If you meet one of the deferment conditions, contact
the Servicing Center and ask for the appropriate
deferment form. You'll be asked for documentation
to prove you meet the requirements for the
deferment you're seeking. The deferment form will
explain what information you must provide.

As mentioned earlier, you can choose not to pay any
principal during deferment, but interest will be
charged. You may choose to pay this interest or
have it capitalized (added to your principal balance
when the deferment ends).



If you're unable to make payments on your Direct
Loan for reasons such as unexpected personal
problems or poor health, you may request
forbearance if you don't qualify for a deferment.
During forbearance you don't have to make
payments, or you can extend the time between
payments, or you can make smaller payments than
originally scheduled. As is true for deferments, if
you choose not to pay the interest during the
forbearance period, it will be capitalized (added to
your loan principal when your forbearance ends).

You may also receive forbearance if you meet one
of the following conditions:

- You serve in a medical or dental internship or

- You serve in a position under the National and
Community Service Trust Act of 1993.

- You are obligated to make federal student loan
payments equal to, or greater than, 20 percent of
your total monthly gross income. There is a
three-year limit for this forbearance.

Contact the Servicing Center to request forbearance.
You'll be asked to provide documentation showing
that you qualify.


Can my loan ever be discharged (canceled)?

You can receive a discharge under these specific

- You (or the student for whom you borrowed)

- You become totally and permanently disabled. A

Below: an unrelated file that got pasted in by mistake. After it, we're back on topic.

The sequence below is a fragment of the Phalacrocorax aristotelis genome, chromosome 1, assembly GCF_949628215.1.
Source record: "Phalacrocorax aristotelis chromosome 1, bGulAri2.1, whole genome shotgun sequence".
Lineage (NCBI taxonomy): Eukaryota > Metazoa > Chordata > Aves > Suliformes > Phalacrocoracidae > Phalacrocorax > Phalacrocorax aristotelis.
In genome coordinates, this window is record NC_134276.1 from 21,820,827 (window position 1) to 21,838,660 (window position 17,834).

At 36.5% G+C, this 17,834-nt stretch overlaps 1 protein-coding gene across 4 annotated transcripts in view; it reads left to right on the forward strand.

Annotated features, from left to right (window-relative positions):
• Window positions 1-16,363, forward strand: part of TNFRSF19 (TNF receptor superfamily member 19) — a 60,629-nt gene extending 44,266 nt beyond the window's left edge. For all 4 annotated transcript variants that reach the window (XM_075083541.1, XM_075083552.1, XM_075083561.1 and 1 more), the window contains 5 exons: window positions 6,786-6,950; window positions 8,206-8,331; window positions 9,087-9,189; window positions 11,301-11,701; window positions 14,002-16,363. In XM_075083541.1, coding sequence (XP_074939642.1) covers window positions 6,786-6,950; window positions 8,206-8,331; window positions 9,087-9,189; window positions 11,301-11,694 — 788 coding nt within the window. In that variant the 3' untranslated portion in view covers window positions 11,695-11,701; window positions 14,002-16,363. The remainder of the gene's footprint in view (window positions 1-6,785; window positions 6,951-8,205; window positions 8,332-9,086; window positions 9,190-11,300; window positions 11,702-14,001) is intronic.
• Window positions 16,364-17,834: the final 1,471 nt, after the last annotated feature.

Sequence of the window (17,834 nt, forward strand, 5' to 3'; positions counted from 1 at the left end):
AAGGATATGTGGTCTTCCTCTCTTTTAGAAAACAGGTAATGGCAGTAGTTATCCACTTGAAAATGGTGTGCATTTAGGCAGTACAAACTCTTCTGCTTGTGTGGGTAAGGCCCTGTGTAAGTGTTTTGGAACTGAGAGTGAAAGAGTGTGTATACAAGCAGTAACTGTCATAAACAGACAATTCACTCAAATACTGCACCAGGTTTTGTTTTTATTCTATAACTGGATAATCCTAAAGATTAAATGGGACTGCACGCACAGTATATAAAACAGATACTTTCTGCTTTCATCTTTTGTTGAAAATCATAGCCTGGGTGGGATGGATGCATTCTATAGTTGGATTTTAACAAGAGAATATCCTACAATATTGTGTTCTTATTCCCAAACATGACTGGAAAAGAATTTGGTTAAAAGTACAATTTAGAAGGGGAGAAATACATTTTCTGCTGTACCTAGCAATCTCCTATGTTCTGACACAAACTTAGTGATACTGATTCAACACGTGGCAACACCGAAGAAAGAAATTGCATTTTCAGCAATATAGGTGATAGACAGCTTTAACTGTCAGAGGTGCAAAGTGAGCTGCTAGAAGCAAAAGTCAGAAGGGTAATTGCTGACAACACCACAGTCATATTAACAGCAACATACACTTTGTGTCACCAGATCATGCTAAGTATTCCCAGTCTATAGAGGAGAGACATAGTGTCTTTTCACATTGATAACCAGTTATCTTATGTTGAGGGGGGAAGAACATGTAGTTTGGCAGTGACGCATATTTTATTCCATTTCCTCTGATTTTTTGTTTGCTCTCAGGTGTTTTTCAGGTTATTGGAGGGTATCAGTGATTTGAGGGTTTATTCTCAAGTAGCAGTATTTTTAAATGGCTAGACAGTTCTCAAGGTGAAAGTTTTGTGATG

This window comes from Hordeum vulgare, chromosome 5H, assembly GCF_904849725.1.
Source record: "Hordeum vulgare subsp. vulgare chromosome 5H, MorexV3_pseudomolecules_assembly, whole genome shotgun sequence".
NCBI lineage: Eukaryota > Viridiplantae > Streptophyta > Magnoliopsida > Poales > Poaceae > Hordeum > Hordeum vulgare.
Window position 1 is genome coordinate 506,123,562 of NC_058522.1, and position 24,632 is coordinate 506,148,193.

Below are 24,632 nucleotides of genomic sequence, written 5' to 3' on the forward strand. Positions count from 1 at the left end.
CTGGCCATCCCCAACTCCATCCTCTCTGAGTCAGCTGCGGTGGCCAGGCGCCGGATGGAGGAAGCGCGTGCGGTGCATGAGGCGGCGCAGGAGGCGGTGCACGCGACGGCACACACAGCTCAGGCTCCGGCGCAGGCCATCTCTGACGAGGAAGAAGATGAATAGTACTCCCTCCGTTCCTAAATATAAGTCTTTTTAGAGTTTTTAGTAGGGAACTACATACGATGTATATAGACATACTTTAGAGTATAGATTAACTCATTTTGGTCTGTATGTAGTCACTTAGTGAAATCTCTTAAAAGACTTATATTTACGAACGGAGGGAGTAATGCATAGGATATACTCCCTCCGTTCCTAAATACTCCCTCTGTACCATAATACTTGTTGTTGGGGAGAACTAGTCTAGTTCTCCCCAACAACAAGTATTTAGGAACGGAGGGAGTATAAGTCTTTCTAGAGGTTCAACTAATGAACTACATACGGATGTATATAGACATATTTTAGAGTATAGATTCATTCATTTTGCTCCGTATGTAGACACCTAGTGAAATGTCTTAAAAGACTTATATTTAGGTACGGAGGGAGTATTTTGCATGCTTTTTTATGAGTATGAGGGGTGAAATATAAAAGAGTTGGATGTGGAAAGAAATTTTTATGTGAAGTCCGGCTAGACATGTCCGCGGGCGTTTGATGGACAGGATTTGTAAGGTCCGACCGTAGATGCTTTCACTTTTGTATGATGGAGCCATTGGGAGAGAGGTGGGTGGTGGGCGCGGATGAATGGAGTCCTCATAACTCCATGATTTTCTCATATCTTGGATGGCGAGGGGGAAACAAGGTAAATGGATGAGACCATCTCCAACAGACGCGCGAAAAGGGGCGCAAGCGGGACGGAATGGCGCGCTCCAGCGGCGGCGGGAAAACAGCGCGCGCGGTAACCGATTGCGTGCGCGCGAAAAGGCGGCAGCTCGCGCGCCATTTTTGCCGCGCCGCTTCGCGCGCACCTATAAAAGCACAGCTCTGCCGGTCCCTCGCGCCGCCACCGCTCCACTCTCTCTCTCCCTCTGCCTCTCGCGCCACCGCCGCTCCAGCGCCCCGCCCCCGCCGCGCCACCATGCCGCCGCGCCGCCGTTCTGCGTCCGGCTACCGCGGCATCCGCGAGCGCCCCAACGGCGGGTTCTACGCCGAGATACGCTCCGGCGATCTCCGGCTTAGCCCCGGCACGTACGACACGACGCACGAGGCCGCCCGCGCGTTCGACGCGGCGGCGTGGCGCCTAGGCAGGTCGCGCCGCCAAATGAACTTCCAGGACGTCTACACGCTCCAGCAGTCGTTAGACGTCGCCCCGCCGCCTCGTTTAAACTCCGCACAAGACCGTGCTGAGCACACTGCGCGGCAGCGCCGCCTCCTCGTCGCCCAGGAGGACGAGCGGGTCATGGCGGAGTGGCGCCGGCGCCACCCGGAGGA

physician must certify total and permanent
disability. Also, the condition can't have existed
before you applied for a Direct PLUS Loan, unless
a doctor certifies that the condition has substantially
deteriorated since the loans were made.

- The student for whom you borrowed cannot
complete a course of study because the school

- The school falsely certified the eligibility of the
student for whom you borrowed.

- You file for bankruptcy (in rare cases).

You apply for a discharge through your Servicing


Is there some way to combine my loans to make
repayment easier?

Yes, you may want to consider a Federal Direct
PLUS Consolidation Loan. Consolidation means
you make only one monthly payment to cover all
your loans, including Federal PLUS Loans under
the FFEL Program. There may be several
advantages for you if you consolidate. Because the
interest rate is the same as under Direct PLUS
Loans, you may be able to pay less interest than
you're paying on your current loans. Also, you can
choose a repayment plan that best suits your
financial circumstances, and you may be able to
reduce your monthly payments.

To receive a Direct PLUS Consolidation Loan, you
must have an outstanding balance on a Direct PLUS
Loan or a Federal PLUS Loan. If you don't already
have a Direct Loan, you can consolidate your
Federal PLUS Loan under Direct Loans only if
you're unable to receive an FFEL consolidation
loan. Also, you must not have an adverse credit
history, or you must obtain an endorser for
the loan who does not have an adverse credit


Direct PLUS Loan borrowers may consolidate the
following loans into a Direct PLUS Consolidation

- Direct PLUS Loans
- other Direct PLUS Consolidation Loans
- Federal Consolidation Loans
- Federal PLUS Loans
- Parent Loans for Undergraduate Students (PLUS)

If you have Direct or FFEL student loans for
yourself, you may also consolidate those under
Direct Loans.

If you have any questions about Direct Loans,
contact your Direct Loan Servicing Center.



Applicant Services/Loan Servicing

(800) 848-0979

working hours are from 8 a.m. to 8:30 p.m. (EST)

U.S. Department of Education
Borrower Services Department
Direct Loan Servicing Center
P.O. Box 4609
Utica, NY 13504-4609
TDD: (800) 848-0983